There’s also the Watercolour8 show and sale, featuring work by eight women watercolourists at Singing Horse Gallery, the 10th annual Peterborough Fibre Arts Festival & Sale on March 14th, and an artist talk by Pete Smith at Visual Arts Centre of Clarington on March 29th.

Our regular artsNOW writer, Shannon Taylor, is on hiatus.

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A work from 'Paradigm of Wonder' by Elizabeth D'Agostino. (Photo courtesy of Agnes Jamieson Gallery)
A work from ‘Paradigm of Wonder’ by Elizabeth D’Agostino. (Photo courtesy of Agnes Jamieson Gallery)

The Agnes Jamieson Gallery is presenting ‘Paradigm of Wonder’, an exhibition of works by Toronto-based artist Elizabeth D’Agostino, beginning on Tuesday, March 3rd.

D’Agostino works in print media, sculpture, and installation. Her current research draws from the histories of observational and scientific illustrations of Canadian wildlife and botanical illustrations, while developing an understanding of the management of living things and their interactions with humans.

An opening reception will be held from 1 to 3 p.m. on Saturday, March 7th, with the exhibition running until Saturday, April 18th.

The Agnes Jamieson Gallery is located in the Minden Hills Cultural Centre at 176 Bobcaygeon Road in Minden. For more information, call 705-286-3763 or visit mindenhills.ca/agnes-jamieson-art-gallery/.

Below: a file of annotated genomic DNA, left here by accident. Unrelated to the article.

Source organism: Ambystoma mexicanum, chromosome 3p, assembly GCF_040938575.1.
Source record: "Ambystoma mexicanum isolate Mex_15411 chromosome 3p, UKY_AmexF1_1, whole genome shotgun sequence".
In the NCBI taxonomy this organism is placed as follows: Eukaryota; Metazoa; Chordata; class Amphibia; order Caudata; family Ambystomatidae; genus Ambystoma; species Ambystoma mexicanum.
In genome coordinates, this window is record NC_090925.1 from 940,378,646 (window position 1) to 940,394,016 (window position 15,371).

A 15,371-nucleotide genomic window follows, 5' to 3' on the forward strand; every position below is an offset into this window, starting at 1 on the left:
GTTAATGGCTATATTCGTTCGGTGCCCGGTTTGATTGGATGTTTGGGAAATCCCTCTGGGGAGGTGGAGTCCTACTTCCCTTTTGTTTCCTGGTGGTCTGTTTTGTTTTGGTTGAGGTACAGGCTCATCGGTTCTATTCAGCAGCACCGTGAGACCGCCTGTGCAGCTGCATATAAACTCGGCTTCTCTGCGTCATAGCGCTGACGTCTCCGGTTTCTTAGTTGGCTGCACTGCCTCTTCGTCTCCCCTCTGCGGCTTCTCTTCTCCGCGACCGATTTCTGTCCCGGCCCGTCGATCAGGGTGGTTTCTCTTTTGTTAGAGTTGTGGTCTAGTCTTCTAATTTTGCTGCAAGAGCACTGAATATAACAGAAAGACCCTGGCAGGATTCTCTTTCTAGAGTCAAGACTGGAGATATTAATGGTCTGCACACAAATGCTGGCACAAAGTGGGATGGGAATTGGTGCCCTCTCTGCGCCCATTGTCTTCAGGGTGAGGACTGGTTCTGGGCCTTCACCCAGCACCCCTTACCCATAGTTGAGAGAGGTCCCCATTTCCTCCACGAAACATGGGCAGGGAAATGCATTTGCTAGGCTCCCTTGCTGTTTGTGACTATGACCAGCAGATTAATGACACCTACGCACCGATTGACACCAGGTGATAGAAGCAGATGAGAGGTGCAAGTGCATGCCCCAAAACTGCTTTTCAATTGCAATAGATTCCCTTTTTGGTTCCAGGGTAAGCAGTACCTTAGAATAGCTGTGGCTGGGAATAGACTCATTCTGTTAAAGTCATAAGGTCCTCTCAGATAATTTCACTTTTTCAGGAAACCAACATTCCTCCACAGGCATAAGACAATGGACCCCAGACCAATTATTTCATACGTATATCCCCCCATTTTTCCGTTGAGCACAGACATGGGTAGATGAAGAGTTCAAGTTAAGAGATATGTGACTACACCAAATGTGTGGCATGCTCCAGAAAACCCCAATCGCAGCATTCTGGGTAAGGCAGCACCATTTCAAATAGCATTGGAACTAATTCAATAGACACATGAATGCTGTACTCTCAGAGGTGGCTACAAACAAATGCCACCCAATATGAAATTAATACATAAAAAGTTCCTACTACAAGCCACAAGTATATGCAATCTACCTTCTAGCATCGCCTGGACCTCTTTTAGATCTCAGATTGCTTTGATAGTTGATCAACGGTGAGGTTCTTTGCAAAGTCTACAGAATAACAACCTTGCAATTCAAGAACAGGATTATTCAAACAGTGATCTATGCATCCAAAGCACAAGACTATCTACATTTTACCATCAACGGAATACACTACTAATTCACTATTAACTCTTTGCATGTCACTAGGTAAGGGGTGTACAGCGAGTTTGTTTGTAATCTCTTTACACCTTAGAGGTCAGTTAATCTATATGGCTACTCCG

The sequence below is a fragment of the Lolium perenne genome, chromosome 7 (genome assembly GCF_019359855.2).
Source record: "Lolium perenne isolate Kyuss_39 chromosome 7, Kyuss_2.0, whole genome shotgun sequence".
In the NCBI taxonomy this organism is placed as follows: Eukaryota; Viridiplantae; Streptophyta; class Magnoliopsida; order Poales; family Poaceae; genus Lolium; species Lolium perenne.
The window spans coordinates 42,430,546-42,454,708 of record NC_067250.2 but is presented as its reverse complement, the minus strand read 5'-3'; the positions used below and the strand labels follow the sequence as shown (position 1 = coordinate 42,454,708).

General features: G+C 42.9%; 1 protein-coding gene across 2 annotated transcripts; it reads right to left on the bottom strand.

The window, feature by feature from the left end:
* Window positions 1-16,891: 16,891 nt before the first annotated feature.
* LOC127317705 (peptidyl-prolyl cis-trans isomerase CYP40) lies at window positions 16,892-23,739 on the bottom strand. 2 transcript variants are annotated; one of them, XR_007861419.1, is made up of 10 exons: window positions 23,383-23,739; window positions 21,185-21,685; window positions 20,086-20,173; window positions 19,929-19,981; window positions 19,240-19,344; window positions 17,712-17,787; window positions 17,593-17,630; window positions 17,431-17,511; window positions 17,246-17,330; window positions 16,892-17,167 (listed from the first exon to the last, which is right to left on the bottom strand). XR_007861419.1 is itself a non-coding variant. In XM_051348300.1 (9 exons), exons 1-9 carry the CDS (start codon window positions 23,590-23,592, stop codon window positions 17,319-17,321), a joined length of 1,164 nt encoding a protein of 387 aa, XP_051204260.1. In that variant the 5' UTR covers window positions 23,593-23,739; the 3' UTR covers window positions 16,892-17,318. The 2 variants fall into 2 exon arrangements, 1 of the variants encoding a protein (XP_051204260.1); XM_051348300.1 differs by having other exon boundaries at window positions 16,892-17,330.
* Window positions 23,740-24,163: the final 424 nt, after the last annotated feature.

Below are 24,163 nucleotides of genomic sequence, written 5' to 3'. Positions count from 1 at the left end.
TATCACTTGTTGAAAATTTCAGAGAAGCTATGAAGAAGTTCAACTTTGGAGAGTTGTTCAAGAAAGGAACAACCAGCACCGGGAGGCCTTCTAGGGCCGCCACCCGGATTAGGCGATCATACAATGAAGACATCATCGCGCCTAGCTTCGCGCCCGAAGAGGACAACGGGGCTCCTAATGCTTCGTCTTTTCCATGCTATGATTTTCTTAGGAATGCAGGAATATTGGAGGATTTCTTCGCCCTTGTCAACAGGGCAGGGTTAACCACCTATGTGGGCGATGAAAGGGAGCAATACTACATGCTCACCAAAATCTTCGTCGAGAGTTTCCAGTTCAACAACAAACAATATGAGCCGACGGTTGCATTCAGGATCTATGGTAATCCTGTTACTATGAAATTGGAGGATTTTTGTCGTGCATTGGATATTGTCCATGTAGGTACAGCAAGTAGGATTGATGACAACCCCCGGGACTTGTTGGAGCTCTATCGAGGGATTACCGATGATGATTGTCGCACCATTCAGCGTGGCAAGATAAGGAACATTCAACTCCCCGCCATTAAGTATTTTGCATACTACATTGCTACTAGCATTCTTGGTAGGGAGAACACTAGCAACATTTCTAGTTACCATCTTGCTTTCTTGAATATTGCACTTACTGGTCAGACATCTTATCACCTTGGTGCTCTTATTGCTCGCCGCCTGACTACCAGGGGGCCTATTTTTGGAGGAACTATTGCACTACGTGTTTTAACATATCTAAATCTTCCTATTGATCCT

Canadian Images in Conversation presents the early film works of Shelley Niro at Peterborough’s Market Hall on March 3

 A still from Shelley Niro's 1993 film "It Starts With a Whisper". (Photo via Artspace)

A still from Shelley Niro’s 1993 film “It Starts With a Whisper”. (Photo via Artspace)

In partnership with Artspace and ReFrame Film Festival, Canadian Images in Conversation is presenting its inaugural screening: “The Early Works of Shelley Niro”, featuring the films It Starts With a Whisper and Honey Moccasin, from 7 to 9:30 p.m. on Tuesday, March 3rd at Market Hall Performing Arts Centre (140 Charlotte St., Peterborough).

Both films will be screened on 16mm film and will be followed by an artist talk with Shelley Niro, moderated by Artspace’s Jon Lockyer.

It Starts With A Whisper (1993) follows 18year-old Shanna Sabbath who is taken by her three aunts on a mythic journey to Niagara Falls. Honey Moccasin (1998) is set on the fictional Grand Pine Indian Reservation and follows the investigator/storyteller Honey Moccasin, closeted drag queen/powwow clothing thief Zachery John, and the rivalry between two bars on the reservation.